Hippo photos from Kruger National Park…How do we feel about zoos?….

Could this be Mom, Dad, and Baby?

There’s no question about it; observing animals in the wild is unlike any other wildlife experience. Sure, we grasp the importance of zoos to provide the public, who May never visit Africa, to learn about their existence, conservation, and habitat. Reading from a book hardly provides an in-depth experience.

With more and more zoos throughout the world considering the well-being and conservation of wildlife while in their care, we animal-lovers are often less concerned and horrified about zoo habitats than we may have been years ago. Throughout our almost nine years of world travel, we have visited some “wildlife rehab centers” with the intent of feeling comfortable about the care and feeding of indigenous and non-indigenous wild animals.

A group of hippos is called a “bloat.” How appropriate!  Ungainly as it is, the hippopotamus is the world’s deadliest large land mammal, killing an estimated 500 people per year in Africa. Hippos are aggressive creatures, and they have very sharp teeth. And you would not want to get stuck under one; at up to 2,750kg, 5053 pounds, they can crush a human to death.

In about half of the cases, we’ve been pleased with what we’ve seen. But, there have been cases where animals are treated as commodities, kept in small cages, unable to wander freely, and fed a poor diet, unsuitable for the species. These scenarios are undoubtedly criminal, as are the people who keep exotic animals in cages and pens on their property for bragging rights.

But, we have seen some fantastic zoos/rescue centers where the wildlife is provided ample space, companionship when suitable, and foods they may have foraged in the wild, along with quality medical care for rehabilitation purposes and daily care.

A lone hippo was sniffing for food.

Many such facilities claim they have the intention of returning the rehabilitated animals to the wild. But after seeing how professionally and carefully that process is undertaken by the local Wild & Free Wildlife Rehabilitation Centre by curator Deidre and her support staff, we doubt many such facilities are willing or capable of returning animals to the wild with the care and diligence we’ve witnessed by this local facility.

One of the main factors preventing a triumphant return to the wild is excessive bonding with humans, especially when animals may become dependent upon care from humans, preventing them from foraging. If an animal has been fed while living in a cage for an extended period, it’s unlikely it’ll ever be able to hunt for food, resulting in an untimely and painful death.

We were surprised by how many hippos we saw in one day.

Yesterday, while in Kruger, it was rewarding to see the wildlife appearing robust and healthy. Although this has been a dry winter and the bush here in Marloth Park, there are many green areas, enabling the herbivore and omnivore animals to find sufficient vegetation to survive and the carnivores able to hunt for healthy sources of food.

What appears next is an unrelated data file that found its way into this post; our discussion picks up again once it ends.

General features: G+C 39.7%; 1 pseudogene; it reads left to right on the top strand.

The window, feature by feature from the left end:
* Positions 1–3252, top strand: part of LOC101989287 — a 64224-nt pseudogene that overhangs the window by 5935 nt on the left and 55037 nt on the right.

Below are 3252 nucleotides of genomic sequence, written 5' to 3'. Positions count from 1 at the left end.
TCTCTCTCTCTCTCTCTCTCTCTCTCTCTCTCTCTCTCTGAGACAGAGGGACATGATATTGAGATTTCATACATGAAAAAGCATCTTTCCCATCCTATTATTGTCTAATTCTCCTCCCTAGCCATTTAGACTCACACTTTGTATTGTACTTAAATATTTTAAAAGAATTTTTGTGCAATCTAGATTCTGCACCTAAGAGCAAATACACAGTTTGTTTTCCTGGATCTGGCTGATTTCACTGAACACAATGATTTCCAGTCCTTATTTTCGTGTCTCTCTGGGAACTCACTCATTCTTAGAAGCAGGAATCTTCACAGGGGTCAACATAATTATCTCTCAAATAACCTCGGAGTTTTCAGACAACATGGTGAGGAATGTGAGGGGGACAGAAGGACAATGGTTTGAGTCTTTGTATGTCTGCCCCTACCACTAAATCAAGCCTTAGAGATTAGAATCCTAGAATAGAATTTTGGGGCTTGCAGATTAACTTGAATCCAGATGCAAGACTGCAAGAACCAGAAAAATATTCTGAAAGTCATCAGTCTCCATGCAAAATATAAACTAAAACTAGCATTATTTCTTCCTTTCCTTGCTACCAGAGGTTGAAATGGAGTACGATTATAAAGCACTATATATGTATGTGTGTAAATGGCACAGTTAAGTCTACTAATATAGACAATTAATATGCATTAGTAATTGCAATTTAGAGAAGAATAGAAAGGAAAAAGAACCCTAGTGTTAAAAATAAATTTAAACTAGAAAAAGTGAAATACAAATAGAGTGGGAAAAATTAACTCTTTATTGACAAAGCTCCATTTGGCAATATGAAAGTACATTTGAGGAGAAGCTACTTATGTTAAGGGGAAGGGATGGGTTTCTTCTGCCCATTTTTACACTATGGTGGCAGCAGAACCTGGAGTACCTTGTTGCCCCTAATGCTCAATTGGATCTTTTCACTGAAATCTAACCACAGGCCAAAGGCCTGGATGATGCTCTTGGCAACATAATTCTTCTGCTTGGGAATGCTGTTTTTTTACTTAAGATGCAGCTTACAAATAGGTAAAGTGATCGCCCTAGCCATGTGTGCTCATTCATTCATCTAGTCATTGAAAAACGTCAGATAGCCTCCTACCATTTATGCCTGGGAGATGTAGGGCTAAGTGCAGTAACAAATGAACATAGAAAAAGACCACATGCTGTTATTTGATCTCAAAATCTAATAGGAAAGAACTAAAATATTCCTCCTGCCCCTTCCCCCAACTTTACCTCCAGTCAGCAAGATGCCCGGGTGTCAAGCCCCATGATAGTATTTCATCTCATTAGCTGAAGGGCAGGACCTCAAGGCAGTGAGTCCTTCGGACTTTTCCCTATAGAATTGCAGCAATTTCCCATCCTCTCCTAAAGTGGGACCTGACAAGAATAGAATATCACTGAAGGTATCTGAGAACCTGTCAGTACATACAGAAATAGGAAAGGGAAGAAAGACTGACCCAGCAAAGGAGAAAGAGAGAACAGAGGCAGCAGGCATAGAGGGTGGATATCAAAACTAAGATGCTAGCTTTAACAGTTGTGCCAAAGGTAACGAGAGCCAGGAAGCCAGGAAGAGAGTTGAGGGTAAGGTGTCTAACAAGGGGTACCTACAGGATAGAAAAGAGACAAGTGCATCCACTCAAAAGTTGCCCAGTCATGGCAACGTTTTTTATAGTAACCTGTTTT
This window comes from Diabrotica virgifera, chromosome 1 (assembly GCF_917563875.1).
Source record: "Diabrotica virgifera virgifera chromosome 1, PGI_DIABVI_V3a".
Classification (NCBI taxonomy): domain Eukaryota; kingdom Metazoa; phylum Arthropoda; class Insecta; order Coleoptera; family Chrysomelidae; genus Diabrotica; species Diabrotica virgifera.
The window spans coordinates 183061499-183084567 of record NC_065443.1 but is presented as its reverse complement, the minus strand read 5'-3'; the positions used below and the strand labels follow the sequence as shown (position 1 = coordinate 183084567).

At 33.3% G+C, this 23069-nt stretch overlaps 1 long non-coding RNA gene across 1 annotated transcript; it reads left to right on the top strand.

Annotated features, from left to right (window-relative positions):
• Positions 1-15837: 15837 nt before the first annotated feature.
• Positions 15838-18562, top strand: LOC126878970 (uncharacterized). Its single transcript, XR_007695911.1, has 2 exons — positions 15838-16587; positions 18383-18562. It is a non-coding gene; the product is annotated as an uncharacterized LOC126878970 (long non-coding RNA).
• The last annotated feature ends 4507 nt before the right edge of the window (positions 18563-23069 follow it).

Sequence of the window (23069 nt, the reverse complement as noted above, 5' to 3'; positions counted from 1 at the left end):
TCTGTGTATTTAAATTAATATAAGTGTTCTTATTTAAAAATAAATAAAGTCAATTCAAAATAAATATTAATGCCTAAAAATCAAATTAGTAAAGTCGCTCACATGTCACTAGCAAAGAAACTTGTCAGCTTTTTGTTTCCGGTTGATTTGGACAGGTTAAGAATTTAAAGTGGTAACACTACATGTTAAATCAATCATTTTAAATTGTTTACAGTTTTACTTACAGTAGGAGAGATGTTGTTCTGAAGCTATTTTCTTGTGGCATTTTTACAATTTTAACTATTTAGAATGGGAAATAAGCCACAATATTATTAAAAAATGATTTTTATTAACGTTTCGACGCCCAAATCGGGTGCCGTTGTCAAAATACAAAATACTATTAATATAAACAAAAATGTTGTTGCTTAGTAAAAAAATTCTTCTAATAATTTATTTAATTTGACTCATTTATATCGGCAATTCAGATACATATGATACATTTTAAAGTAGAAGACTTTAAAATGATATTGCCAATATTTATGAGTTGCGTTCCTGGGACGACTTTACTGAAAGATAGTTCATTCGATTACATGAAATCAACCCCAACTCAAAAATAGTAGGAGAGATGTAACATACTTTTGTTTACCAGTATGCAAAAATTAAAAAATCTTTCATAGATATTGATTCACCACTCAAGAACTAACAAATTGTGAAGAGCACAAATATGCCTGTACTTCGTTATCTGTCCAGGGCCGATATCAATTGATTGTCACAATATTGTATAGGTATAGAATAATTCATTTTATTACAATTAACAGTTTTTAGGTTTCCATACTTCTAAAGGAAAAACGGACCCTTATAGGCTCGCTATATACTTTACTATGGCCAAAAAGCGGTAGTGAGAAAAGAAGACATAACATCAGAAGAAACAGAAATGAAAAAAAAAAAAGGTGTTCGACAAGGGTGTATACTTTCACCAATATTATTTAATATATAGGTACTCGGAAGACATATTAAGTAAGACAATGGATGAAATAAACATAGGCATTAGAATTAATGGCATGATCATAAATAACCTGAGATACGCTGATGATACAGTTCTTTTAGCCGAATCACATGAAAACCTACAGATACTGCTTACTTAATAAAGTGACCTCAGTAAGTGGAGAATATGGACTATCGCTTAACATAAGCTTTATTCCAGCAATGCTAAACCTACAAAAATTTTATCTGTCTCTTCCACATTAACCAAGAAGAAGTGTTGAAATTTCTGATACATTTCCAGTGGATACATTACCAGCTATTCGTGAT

The problem with animals in Marloth Park, which prompts many of us to feed them during the winter months, is that they don’t have access to distant, greener, richer areas to forage. Although Marloth Park is almost seven square miles, 3000 hectares, 7413 acres, it isn’t large enough during the dry season to fully support the needs of the abundant wildlife. That fact results in many of us choosing to feed as much as we can afford.

We’ve always loved the gurgling sounds of hippos which were in abundance on yesterday’s self-drive.

Many disagree with humans feeding the animals in Marloth Park. But, based on these circumstances, many of us feel compelled to do so. Seeing the animals with full bellies as they wander from bush house to bush house gives many of us great comfort in knowing they are eating. Right now, the bush is brown and dry.

This morning, I noticed Bossy eating a non-indigenous plant that survived thus far this winter in an attempt to eat some “greenery,” of which there is little. It’s a tough scenario when the wildlife starts eating the equivalent of “house plants.” It becomes impossible for many of us to avoid feeding them. Of course, there are two schools of thought on this topic, the other being “let nature take its course” and all that it entails. Perhaps it’s our own selfish desire to prevent that course since we don’t want to see it. Understood.

The narrow, single-lane bridge over the Crocodile River toward the entrance to Kruger National Park.

We’re thrilled to share these hippo photos today, and over the next few days, we have plenty of other species photos to share.

Soon, I’m off with Fiona for another pedicure while her significant other, friend Alan, will visit with Tom while she and I are gone. It should be a fun afternoon in the bush.

May you have a rewarding and meaningful day!

Photo from one year ago today, August 12, 2020:

This photo from the courtyard of Le Louvre in Paris was posted one year ago while in lockdown in Mumbai, India, on day #142. As we peered outside from a window, there didn’t appear to be many visitors in the courtyard. Most of them were already inside, trying to take photos of the more famous works of art. For more photos, please click here.